Microfluidic Platform For Studying Biofilm Formation Of Oil-Degrading Bacteria
Yazdi, Saeed Rismani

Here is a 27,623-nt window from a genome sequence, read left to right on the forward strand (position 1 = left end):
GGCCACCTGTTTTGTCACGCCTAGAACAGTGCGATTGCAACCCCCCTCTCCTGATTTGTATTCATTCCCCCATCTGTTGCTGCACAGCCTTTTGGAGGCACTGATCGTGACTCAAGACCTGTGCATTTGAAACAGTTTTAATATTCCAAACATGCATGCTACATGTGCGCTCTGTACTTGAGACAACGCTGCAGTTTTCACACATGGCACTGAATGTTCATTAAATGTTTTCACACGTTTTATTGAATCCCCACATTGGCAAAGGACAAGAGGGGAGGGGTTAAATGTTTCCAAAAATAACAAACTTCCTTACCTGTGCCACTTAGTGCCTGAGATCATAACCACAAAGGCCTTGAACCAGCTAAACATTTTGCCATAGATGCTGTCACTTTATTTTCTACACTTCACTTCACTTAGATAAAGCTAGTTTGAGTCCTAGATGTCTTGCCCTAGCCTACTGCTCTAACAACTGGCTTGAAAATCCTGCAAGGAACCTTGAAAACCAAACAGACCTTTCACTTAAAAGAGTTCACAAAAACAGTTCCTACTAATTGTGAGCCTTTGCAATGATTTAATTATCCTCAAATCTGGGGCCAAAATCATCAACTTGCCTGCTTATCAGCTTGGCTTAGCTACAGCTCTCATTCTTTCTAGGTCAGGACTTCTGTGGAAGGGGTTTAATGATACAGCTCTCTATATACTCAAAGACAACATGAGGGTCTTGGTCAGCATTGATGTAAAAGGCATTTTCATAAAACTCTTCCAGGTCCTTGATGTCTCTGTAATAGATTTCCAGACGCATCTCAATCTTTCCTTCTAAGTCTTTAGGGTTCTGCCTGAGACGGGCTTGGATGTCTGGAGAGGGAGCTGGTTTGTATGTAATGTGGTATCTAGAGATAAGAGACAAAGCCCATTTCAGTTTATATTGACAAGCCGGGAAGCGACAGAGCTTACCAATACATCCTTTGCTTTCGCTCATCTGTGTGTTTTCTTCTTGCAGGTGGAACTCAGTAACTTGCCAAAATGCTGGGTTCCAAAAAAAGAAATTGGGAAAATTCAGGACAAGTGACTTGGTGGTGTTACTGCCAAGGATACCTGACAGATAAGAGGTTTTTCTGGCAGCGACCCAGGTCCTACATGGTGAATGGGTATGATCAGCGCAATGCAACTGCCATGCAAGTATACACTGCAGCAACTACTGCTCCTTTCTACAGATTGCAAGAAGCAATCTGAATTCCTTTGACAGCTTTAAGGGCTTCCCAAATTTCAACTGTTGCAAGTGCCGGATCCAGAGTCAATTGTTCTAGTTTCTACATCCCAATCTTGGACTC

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Crude oil spill is a significant threat to marine wildlife and human health. Understanding the interaction of oil-degrading bacteria at aqueous-oil interfaces at submillimeter scale is crucial to biodegradation and bioremediation. Here we present a microfluidic system that allows real-time and parallel observation of bacteria interaction with crude oil during biofilm formation and degradation of the oil. A simple and robust microfluidic platform is designed, fabricated and tested. Stable and controllable oil-bacterial solution interfaces are formed. The theory of the capillary valves used in the device and the microfabrication steps are presented. Experimental results show the accumulation of Marinobacter hydrocarbonoclasticus –an oil degrading bacteria– at the bacterial solution interface with paraffin oil. After ~3 hr of incubation, bacteria start to form microcolony at the oil interface. Results show that presented microfluidic device can be successfully used for research on bacteria-oil interactions and other applications requiring an interface formed by two immiscible liquids.